It’s important for employers to understand the impact that being away from work has on their employees. Employers need to maintain a connection with those on sick leave, letting them know they are valued and missed and that when they return to work, help will be available to make the transition a successful one. Even more important is for employers to recognize the signs that someone is struggling, whether the issue is a physical challenge or a mental health challenge. Many supports can be put in place before things progress to the point that an employee is unable to work at all.
Knowing when and how to offer help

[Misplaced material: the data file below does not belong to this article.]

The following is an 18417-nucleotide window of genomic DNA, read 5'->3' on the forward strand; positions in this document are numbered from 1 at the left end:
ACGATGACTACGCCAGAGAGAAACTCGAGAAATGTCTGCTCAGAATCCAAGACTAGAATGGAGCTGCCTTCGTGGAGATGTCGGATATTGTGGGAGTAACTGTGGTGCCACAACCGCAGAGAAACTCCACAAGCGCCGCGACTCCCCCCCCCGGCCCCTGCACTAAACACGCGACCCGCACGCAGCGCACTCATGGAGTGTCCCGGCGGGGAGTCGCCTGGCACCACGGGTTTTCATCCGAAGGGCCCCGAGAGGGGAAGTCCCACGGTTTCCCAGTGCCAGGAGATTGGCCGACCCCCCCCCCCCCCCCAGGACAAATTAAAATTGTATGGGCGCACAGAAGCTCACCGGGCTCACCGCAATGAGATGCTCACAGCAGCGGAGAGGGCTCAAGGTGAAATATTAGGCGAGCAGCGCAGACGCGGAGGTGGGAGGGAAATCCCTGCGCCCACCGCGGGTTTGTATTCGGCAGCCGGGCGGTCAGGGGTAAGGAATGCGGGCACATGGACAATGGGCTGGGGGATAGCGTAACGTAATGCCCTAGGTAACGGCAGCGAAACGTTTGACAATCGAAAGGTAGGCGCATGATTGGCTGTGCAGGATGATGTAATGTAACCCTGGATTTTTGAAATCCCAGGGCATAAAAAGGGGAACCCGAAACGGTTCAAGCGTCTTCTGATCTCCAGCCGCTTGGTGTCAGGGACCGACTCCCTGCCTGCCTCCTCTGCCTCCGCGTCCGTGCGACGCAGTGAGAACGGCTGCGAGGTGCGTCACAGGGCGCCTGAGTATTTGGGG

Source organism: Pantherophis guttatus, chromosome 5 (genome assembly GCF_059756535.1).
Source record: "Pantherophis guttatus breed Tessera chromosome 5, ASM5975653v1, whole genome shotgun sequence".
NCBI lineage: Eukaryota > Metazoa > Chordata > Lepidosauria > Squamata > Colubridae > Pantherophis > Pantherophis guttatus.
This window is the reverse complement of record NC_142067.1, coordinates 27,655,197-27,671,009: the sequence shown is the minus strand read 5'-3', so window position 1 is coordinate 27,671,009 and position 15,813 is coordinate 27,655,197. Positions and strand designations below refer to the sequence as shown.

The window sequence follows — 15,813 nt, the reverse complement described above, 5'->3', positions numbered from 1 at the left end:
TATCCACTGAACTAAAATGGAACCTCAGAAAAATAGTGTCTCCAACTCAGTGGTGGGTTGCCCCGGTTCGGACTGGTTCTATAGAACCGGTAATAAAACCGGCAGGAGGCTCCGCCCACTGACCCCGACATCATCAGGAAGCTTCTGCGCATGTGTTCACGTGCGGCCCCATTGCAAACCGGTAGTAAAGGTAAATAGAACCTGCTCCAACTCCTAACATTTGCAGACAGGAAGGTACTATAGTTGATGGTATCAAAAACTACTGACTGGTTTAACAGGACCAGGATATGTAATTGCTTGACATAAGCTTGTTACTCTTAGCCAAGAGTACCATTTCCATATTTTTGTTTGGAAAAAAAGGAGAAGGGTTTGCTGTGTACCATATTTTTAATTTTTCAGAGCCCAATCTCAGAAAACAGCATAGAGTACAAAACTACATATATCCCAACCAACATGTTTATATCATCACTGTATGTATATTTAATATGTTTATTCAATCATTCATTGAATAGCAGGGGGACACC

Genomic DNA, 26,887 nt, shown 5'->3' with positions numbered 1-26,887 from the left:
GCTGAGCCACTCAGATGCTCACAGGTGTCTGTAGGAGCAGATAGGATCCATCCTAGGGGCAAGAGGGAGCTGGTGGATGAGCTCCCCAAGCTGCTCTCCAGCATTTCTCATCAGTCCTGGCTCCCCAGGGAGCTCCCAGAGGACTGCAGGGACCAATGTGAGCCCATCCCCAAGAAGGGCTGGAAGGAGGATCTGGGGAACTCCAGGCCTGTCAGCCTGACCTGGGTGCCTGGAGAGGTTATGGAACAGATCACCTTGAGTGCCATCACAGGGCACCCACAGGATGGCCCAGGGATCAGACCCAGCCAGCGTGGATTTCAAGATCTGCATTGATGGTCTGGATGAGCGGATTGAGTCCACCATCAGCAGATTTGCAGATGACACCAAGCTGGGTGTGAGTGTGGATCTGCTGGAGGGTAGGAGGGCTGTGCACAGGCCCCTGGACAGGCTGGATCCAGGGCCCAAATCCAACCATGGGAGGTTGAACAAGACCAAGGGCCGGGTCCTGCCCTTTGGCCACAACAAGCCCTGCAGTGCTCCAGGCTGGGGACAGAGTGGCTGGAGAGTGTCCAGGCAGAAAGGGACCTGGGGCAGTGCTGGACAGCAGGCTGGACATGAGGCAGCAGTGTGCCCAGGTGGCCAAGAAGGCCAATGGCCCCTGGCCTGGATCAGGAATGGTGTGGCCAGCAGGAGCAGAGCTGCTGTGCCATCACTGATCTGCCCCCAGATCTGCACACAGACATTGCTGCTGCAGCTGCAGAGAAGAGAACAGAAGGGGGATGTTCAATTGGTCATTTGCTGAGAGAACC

Although I have worked for years with claimants who are on sick leave with mental health disabilities, when I spiraled down into a dark period of depression and anxiety, I did not know what to do or how to take care of myself. This was 14 years ago, when I was managing a staff of 200 in a large disability claims office. At first I thought I was experiencing a longer-than-usual “mood swing” and that I would be able to snap out of it. For over a year, I refused my doctor’s offer of medication. I ignored my husband’s suggestions that my sadness, inability to get things done and constant anxiety were not normal. And I refused to admit that I could no longer do my job. Though I went to work every day, in reality I did nothing but hide in my office and worry over every task I managed to accomplish. I had trouble getting food down, particularly at work. I explained my weight loss to others as something I was working on. When I spent most of my work day in tears and in a panicked state, I finally admitted that I needed help.